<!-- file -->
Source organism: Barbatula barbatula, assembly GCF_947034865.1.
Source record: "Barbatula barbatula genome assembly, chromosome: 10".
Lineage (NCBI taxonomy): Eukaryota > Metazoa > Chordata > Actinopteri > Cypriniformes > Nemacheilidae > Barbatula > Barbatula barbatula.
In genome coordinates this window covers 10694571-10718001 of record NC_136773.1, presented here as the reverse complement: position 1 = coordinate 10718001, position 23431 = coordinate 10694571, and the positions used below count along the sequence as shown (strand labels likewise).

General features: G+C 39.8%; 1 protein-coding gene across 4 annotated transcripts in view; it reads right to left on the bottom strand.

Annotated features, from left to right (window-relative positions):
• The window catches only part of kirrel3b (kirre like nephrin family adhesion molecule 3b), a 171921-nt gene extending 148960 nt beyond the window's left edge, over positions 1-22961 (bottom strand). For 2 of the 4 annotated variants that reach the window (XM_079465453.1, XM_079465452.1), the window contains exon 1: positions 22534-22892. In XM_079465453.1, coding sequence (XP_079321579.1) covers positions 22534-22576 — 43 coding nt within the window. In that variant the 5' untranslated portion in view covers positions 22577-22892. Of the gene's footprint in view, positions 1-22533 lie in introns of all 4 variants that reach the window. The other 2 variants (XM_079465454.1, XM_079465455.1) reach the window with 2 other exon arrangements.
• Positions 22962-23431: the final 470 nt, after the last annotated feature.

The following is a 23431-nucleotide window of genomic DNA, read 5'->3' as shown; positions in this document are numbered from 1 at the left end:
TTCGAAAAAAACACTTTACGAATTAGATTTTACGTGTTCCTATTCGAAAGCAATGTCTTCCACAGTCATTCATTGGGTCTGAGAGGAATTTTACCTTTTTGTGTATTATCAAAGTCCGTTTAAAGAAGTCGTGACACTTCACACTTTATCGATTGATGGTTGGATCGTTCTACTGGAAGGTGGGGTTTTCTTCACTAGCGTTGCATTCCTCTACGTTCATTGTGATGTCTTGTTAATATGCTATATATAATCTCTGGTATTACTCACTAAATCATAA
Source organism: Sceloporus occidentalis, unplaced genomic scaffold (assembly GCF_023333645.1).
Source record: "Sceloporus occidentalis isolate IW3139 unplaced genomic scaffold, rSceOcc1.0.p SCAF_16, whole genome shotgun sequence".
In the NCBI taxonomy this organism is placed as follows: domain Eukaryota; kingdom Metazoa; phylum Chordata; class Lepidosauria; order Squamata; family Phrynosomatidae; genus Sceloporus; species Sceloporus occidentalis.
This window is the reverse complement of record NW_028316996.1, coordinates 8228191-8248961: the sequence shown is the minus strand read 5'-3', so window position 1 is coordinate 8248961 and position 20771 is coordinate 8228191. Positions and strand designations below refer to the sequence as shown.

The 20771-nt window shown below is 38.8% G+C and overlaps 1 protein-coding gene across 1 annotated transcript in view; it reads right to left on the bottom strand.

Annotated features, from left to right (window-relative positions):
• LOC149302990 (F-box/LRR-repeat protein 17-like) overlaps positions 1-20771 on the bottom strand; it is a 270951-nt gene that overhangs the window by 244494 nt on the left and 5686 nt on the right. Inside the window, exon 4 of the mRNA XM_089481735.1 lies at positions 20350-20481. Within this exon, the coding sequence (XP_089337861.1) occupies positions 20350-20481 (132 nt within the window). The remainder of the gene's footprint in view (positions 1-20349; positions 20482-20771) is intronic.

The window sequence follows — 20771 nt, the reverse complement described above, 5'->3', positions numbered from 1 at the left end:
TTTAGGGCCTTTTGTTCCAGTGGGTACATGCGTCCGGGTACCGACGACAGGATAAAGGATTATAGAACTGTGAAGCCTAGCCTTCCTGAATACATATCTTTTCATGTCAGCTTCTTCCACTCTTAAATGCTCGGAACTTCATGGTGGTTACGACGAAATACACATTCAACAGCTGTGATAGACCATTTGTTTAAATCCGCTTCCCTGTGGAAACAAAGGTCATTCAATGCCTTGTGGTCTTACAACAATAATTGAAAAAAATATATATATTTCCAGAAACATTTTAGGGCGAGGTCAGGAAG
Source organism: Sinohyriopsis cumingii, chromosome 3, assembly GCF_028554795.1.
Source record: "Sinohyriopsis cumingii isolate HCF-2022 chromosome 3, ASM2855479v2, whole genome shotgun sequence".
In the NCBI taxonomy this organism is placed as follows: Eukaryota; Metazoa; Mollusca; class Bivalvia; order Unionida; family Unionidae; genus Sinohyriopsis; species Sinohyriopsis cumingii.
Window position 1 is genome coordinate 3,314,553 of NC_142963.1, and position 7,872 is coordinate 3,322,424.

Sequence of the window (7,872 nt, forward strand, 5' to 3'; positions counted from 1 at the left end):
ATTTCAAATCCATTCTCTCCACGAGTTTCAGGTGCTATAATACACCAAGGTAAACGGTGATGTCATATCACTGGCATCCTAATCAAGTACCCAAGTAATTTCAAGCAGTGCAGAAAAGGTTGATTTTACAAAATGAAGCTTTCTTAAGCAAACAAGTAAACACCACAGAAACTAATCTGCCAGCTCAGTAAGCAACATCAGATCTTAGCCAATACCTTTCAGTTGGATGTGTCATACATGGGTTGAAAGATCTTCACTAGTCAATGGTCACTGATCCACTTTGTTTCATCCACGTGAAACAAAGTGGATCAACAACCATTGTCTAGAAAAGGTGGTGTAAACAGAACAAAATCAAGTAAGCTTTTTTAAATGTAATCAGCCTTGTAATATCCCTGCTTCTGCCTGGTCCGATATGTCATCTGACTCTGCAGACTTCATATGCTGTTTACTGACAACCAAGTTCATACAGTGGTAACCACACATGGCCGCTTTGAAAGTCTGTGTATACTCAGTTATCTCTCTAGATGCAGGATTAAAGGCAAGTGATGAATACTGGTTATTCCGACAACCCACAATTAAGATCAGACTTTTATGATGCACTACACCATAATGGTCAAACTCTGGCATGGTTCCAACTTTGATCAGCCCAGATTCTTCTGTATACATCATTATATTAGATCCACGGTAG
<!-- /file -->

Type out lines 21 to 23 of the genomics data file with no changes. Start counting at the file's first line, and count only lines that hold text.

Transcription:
Source record: "Sinohyriopsis cumingii isolate HCF-2022 chromosome 3, ASM2855479v2, whole genome shotgun sequence".
In the NCBI taxonomy this organism is placed as follows: Eukaryota; Metazoa; Mollusca; class Bivalvia; order Unionida; family Unionidae; genus Sinohyriopsis; species Sinohyriopsis cumingii.
Window position 1 is genome coordinate 3,314,553 of NC_142963.1, and position 7,872 is coordinate 3,322,424.